Friday, July 29, 2011

The Trap of Being Too Clever

Finger Wag Alert Level: 6

I just saw a trailer for a new Justin Timberlake movie (he's not annoying enough in music and on SNL, now he thinks he's an actor?) that has my head spinning. It's called "In Time" and it also stars Amanda Seyfried. From what I can gather, it's a near-future dystopian film where everyone has a cap put on
their lives of 25 years of age. After that, they kick it. So that people can gauge where they are in their life, each human has a digital-hologram-like countdown clock implanted on their wrist, and the numbers are ever descending. Once you hit 25, you can buy more time if you have the money, or you're dead meat.

Ok, mildly interesting. But here's where it gets dumb real fast.

In the interminable trailer I watched (note to trailer-makers: please keep trailers under 2 minutes; this one lasted a whopping 4 minutes!!), Timberlake (ugh) is a poor man who can't extend his life, and he's on the eve of his death birthday. So he runs away. Then he somehow meets a guy who has bought himself a century of more time, but some other bad guy wants that time, and Timberlake finds himself helping the century guy escape. *Pauses to take a breath* Ok, then the random century guy uploads his time to J.T. and then throws himself off a bridge.

Why? I guess because he doesn't want to be hounded by the bad guy. I don't know; the audio was bad.

Now J.T. has a century to live, but not really, because all these bad guys want to steal his time, including Cillian Murphy (who I happen to like). Did I forget anything? Oh yeah, J. to the T. ends up kidnapping some rich guy's daughter (Mamma Mia Seyfried) for some reason and holding her hostage so that people don't steal his life or whatever.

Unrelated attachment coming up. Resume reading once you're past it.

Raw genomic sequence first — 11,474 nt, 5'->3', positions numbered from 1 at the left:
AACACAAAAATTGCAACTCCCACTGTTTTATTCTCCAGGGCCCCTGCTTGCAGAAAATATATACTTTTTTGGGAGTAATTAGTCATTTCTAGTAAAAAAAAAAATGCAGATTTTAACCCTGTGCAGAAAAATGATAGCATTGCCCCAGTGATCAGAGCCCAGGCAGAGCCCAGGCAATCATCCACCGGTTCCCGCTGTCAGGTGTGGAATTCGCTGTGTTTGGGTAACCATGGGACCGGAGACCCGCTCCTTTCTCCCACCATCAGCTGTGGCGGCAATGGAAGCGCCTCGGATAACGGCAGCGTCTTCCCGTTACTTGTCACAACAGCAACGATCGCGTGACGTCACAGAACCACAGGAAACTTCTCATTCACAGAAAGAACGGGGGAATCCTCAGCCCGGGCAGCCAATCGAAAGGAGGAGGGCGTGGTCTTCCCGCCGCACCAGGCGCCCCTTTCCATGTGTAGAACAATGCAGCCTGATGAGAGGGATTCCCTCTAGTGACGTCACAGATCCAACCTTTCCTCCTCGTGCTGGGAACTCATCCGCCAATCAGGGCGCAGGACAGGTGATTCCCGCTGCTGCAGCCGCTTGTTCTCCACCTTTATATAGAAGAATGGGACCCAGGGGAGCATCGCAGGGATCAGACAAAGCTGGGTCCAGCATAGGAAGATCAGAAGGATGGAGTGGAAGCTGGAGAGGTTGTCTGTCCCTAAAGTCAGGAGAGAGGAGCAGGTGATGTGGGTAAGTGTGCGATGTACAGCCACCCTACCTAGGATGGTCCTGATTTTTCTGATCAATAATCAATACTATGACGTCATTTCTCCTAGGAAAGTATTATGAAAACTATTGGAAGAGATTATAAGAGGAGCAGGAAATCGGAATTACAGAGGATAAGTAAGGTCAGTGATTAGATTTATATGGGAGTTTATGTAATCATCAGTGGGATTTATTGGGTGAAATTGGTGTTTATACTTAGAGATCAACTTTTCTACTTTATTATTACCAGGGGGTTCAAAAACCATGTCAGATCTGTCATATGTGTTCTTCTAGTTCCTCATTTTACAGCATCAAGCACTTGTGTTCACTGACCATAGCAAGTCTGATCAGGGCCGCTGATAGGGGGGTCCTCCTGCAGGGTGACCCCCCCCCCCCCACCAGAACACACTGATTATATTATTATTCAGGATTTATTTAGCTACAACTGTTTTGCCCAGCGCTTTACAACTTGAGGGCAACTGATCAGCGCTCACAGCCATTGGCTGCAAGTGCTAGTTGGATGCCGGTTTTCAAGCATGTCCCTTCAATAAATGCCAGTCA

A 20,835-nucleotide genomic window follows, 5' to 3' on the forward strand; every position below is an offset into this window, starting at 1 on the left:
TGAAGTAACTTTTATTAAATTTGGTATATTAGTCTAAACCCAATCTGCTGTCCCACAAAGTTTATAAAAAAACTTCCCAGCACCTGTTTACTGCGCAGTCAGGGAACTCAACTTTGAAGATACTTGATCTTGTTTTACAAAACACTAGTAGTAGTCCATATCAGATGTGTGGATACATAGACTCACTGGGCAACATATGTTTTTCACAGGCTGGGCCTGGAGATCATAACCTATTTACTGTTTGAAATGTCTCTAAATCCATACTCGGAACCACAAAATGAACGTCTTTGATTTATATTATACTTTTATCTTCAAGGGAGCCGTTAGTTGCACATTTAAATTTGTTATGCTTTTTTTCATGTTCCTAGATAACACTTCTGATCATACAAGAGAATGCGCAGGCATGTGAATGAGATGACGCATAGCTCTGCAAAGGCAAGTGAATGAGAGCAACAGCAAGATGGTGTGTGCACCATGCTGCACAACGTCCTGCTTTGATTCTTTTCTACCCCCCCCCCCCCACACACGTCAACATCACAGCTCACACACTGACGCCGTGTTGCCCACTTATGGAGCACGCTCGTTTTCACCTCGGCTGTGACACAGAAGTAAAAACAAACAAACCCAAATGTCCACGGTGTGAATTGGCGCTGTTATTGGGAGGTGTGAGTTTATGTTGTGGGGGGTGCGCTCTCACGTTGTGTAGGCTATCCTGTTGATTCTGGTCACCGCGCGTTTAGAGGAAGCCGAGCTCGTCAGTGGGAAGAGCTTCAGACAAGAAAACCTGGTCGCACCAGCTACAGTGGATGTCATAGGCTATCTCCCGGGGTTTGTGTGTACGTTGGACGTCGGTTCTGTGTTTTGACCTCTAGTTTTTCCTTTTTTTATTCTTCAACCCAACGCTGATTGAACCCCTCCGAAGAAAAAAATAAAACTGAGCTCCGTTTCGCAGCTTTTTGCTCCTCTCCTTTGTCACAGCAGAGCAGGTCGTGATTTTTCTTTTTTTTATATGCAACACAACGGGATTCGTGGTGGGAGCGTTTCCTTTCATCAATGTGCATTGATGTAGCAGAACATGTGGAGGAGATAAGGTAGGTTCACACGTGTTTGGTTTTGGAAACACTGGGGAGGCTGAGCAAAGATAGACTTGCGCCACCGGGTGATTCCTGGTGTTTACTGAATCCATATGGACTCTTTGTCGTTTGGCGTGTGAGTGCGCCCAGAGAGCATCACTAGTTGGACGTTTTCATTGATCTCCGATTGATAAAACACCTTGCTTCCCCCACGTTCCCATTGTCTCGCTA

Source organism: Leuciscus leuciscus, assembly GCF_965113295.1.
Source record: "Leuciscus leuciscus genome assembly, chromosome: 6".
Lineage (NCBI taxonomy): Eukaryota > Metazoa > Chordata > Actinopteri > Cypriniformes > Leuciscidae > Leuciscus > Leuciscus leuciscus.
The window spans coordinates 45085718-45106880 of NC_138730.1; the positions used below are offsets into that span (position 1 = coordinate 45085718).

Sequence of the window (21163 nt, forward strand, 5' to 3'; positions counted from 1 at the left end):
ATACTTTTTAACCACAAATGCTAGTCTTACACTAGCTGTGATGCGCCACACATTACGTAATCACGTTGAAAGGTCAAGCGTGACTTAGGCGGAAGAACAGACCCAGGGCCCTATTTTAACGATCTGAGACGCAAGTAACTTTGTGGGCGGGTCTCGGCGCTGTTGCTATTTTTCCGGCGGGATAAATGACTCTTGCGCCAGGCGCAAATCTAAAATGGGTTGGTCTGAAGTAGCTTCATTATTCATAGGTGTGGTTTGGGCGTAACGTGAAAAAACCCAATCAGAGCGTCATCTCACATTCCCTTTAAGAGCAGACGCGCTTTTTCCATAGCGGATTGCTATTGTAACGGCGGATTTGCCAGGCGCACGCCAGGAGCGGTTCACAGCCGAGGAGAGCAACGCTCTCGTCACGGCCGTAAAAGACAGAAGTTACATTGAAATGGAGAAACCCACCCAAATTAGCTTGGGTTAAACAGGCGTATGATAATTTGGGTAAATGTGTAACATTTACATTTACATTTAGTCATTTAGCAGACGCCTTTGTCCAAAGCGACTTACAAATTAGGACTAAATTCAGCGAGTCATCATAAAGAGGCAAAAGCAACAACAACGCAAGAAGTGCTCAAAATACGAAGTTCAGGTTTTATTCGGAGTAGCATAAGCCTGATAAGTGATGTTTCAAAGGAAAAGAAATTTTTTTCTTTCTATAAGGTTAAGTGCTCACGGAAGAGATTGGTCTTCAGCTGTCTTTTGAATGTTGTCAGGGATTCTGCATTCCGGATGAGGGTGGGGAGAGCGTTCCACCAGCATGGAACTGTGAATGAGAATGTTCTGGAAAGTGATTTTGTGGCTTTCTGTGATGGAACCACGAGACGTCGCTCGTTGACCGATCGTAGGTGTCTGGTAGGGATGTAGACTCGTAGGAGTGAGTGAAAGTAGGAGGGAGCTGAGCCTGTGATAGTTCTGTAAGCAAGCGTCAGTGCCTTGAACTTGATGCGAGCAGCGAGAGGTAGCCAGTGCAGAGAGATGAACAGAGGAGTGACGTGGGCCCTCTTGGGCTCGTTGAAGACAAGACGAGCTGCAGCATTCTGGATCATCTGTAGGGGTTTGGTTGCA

Ok, timeout. This has already gotten out of hand, and we're just talking about a trailer. Can you imagine sitting through a whole movie of this, trying to keep track of what the hell is going on? To me, this movie seems to have all the makings of the next "Inception", a movie I'm not afraid to say I hated from minute one. I know it makes you sound like you're not smart if you didn't enjoy it, if you didn't just love love love it, but I found Inception incredibly talky and, yes, totally impossible to follow. I felt like I was doing homework the whole time, and it wasn't fun.

As I said in an earlier post, don't be an imagination dictator. There's so much explaining in the "In Time" trailer that I almost fell asleep. "I'm kidnapping you because you'll help me to stay alive," J.T. intones at one point, trying really hard to seem deep and troubled (dude, you were in N'Sync--get over yourself). And there are a bunch of other expository lines like this that made me cringe.

Bottom line: it's too clever for its own good.